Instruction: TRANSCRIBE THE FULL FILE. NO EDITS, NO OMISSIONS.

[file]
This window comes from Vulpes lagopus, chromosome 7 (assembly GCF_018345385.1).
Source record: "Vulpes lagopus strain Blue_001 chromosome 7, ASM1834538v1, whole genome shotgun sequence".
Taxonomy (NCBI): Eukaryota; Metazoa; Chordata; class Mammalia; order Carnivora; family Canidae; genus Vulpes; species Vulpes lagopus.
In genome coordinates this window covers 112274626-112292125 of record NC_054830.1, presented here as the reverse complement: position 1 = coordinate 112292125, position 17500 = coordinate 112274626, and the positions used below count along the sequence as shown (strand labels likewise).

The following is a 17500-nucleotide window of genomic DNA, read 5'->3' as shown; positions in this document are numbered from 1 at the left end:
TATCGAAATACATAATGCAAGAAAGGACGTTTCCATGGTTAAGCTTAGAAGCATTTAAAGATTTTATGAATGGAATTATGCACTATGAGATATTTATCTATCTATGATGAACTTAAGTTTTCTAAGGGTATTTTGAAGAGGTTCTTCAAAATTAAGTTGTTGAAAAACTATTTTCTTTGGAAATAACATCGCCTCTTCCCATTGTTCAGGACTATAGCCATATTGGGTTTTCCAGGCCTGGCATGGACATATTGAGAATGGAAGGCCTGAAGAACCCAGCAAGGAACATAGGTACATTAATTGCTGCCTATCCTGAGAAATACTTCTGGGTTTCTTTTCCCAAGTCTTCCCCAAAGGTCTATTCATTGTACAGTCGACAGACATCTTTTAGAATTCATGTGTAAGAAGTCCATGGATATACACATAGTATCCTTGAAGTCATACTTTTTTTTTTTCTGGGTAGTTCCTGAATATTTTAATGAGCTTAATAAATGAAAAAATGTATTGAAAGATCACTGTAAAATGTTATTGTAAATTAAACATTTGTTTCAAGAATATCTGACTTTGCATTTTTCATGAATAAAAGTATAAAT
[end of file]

This window comes from Vulpes lagopus, chromosome 7 (assembly GCF_018345385.1).
Source record: "Vulpes lagopus strain Blue_001 chromosome 7, ASM1834538v1, whole genome shotgun sequence".
Taxonomy (NCBI): Eukaryota; Metazoa; Chordata; class Mammalia; order Carnivora; family Canidae; genus Vulpes; species Vulpes lagopus.
In genome coordinates this window covers 112274626-112292125 of record NC_054830.1, presented here as the reverse complement: position 1 = coordinate 112292125, position 17500 = coordinate 112274626, and the positions used below count along the sequence as shown (strand labels likewise).

The following is a 17500-nucleotide window of genomic DNA, read 5'->3' as shown; positions in this document are numbered from 1 at the left end:
TATCGAAATACATAATGCAAGAAAGGACGTTTCCATGGTTAAGCTTAGAAGCATTTAAAGATTTTATGAATGGAATTATGCACTATGAGATATTTATCTATCTATGATGAACTTAAGTTTTCTAAGGGTATTTTGAAGAGGTTCTTCAAAATTAAGTTGTTGAAAAACTATTTTCTTTGGAAATAACATCGCCTCTTCCCATTGTTCAGGACTATAGCCATATTGGGTTTTCCAGGCCTGGCATGGACATATTGAGAATGGAAGGCCTGAAGAACCCAGCAAGGAACATAGGTACATTAATTGCTGCCTATCCTGAGAAATACTTCTGGGTTTCTTTTCCCAAGTCTTCCCCAAAGGTCTATTCATTGTACAGTCGACAGACATCTTTTAGAATTCATGTGTAAGAAGTCCATGGATATACACATAGTATCCTTGAAGTCATACTTTTTTTTTTTCTGGGTAGTTCCTGAATATTTTAATGAGCTTAATAAATGAAAAAATGTATTGAAAGATCACTGTAAAATGTTATTGTAAATTAAACATTTGTTTCAAGAATATCTGACTTTGCATTTTTCATGAATAAAAGTATAAAT